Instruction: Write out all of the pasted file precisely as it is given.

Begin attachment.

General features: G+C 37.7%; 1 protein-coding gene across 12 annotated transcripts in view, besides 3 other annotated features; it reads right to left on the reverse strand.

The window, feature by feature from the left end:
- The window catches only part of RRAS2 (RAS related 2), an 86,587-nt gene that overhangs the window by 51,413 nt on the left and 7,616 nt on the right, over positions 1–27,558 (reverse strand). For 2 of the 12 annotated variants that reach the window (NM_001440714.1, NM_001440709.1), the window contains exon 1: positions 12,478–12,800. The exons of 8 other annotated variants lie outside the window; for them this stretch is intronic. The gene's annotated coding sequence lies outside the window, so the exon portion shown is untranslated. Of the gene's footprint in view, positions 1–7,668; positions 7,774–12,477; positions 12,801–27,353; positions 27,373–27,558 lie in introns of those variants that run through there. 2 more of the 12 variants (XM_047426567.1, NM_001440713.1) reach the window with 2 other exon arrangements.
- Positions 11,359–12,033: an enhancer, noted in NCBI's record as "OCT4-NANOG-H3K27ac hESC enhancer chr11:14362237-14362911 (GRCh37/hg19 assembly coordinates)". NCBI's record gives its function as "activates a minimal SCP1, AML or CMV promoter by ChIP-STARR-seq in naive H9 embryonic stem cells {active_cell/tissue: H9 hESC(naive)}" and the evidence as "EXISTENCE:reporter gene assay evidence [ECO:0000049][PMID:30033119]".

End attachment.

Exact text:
General features: G+C 37.7%; 1 protein-coding gene across 12 annotated transcripts in view, besides 3 other annotated features; it reads right to left on the reverse strand.

The window, feature by feature from the left end:
- The window catches only part of RRAS2 (RAS related 2), an 86,587-nt gene that overhangs the window by 51,413 nt on the left and 7,616 nt on the right, over positions 1–27,558 (reverse strand). For 2 of the 12 annotated variants that reach the window (NM_001440714.1, NM_001440709.1), the window contains exon 1: positions 12,478–12,800. The exons of 8 other annotated variants lie outside the window; for them this stretch is intronic. The gene's annotated coding sequence lies outside the window, so the exon portion shown is untranslated. Of the gene's footprint in view, positions 1–7,668; positions 7,774–12,477; positions 12,801–27,353; positions 27,373–27,558 lie in introns of those variants that run through there. 2 more of the 12 variants (XM_047426567.1, NM_001440713.1) reach the window with 2 other exon arrangements.
- Positions 11,359–12,033: an enhancer, noted in NCBI's record as "OCT4-NANOG-H3K27ac hESC enhancer chr11:14362237-14362911 (GRCh37/hg19 assembly coordinates)". NCBI's record gives its function as "activates a minimal SCP1, AML or CMV promoter by ChIP-STARR-seq in naive H9 embryonic stem cells {active_cell/tissue: H9 hESC(naive)}" and the evidence as "EXISTENCE:reporter gene assay evidence [ECO:0000049][PMID:30033119]".